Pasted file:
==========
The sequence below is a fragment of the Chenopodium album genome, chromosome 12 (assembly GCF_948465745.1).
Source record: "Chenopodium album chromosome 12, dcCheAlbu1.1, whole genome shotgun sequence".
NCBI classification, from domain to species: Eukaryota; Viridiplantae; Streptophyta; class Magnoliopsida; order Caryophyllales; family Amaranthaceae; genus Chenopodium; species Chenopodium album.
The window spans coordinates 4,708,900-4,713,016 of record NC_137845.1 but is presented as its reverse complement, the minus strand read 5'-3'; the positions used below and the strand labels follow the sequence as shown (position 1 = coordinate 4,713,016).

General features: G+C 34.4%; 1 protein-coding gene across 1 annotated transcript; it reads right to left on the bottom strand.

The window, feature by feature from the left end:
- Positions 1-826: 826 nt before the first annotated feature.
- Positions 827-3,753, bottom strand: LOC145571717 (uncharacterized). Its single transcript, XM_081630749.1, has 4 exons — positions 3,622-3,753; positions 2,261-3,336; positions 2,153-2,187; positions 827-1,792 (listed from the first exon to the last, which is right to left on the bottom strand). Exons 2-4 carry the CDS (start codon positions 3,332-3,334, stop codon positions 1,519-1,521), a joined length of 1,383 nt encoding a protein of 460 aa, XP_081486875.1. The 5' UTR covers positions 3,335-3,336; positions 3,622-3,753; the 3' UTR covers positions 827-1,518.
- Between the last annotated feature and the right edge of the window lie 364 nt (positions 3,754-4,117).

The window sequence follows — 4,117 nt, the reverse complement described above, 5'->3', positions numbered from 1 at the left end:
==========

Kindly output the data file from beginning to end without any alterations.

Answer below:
The sequence below is a fragment of the Chenopodium album genome, chromosome 12 (assembly GCF_948465745.1).
Source record: "Chenopodium album chromosome 12, dcCheAlbu1.1, whole genome shotgun sequence".
NCBI classification, from domain to species: Eukaryota; Viridiplantae; Streptophyta; class Magnoliopsida; order Caryophyllales; family Amaranthaceae; genus Chenopodium; species Chenopodium album.
The window spans coordinates 4,708,900-4,713,016 of record NC_137845.1 but is presented as its reverse complement, the minus strand read 5'-3'; the positions used below and the strand labels follow the sequence as shown (position 1 = coordinate 4,713,016).

General features: G+C 34.4%; 1 protein-coding gene across 1 annotated transcript; it reads right to left on the bottom strand.

The window, feature by feature from the left end:
- Positions 1-826: 826 nt before the first annotated feature.
- Positions 827-3,753, bottom strand: LOC145571717 (uncharacterized). Its single transcript, XM_081630749.1, has 4 exons — positions 3,622-3,753; positions 2,261-3,336; positions 2,153-2,187; positions 827-1,792 (listed from the first exon to the last, which is right to left on the bottom strand). Exons 2-4 carry the CDS (start codon positions 3,332-3,334, stop codon positions 1,519-1,521), a joined length of 1,383 nt encoding a protein of 460 aa, XP_081486875.1. The 5' UTR covers positions 3,335-3,336; positions 3,622-3,753; the 3' UTR covers positions 827-1,518.
- Between the last annotated feature and the right edge of the window lie 364 nt (positions 3,754-4,117).

The window sequence follows — 4,117 nt, the reverse complement described above, 5'->3', positions numbered from 1 at the left end: